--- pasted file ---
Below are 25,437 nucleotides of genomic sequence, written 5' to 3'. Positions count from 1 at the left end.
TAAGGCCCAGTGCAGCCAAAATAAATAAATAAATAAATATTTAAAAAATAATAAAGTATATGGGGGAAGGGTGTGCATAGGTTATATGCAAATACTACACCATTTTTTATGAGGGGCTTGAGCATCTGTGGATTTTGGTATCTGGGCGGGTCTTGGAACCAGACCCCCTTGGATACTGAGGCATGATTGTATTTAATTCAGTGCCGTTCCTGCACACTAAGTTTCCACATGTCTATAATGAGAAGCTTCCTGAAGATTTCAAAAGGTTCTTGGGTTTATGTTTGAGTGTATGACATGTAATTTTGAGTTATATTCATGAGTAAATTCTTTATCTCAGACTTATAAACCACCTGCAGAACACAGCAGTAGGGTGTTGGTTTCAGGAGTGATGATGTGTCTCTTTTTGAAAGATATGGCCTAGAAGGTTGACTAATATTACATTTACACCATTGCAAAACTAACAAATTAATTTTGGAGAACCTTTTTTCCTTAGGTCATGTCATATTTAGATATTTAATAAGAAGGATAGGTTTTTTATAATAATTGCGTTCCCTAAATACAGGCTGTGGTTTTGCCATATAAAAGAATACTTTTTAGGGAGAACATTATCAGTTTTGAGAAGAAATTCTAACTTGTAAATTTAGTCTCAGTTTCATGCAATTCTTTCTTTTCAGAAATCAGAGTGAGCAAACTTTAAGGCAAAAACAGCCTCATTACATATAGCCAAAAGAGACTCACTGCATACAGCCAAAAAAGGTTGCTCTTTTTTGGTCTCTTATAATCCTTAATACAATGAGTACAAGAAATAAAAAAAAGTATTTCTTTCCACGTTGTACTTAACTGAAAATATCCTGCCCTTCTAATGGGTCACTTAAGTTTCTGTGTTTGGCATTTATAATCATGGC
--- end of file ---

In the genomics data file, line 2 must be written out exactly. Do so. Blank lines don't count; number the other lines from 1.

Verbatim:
TAAGGCCCAGTGCAGCCAAAATAAATAAATAAATAAATATTTAAAAAATAATAAAGTATATGGGGGAAGGGTGTGCATAGGTTATATGCAAATACTACACCATTTTTTATGAGGGGCTTGAGCATCTGTGGATTTTGGTATCTGGGCGGGTCTTGGAACCAGACCCCCTTGGATACTGAGGCATGATTGTATTTAATTCAGTGCCGTTCCTGCACACTAAGTTTCCACATGTCTATAATGAGAAGCTTCCTGAAGATTTCAAAAGGTTCTTGGGTTTATGTTTGAGTGTATGACATGTAATTTTGAGTTATATTCATGAGTAAATTCTTTATCTCAGACTTATAAACCACCTGCAGAACACAGCAGTAGGGTGTTGGTTTCAGGAGTGATGATGTGTCTCTTTTTGAAAGATATGGCCTAGAAGGTTGACTAATATTACATTTACACCATTGCAAAACTAACAAATTAATTTTGGAGAACCTTTTTTCCTTAGGTCATGTCATATTTAGATATTTAATAAGAAGGATAGGTTTTTTATAATAATTGCGTTCCCTAAATACAGGCTGTGGTTTTGCCATATAAAAGAATACTTTTTAGGGAGAACATTATCAGTTTTGAGAAGAAATTCTAACTTGTAAATTTAGTCTCAGTTTCATGCAATTCTTTCTTTTCAGAAATCAGAGTGAGCAAACTTTAAGGCAAAAACAGCCTCATTACATATAGCCAAAAGAGACTCACTGCATACAGCCAAAAAAGGTTGCTCTTTTTTGGTCTCTTATAATCCTTAATACAATGAGTACAAGAAATAAAAAAAAGTATTTCTTTCCACGTTGTACTTAACTGAAAATATCCTGCCCTTCTAATGGGTCACTTAAGTTTCTGTGTTTGGCATTTATAATCATGGC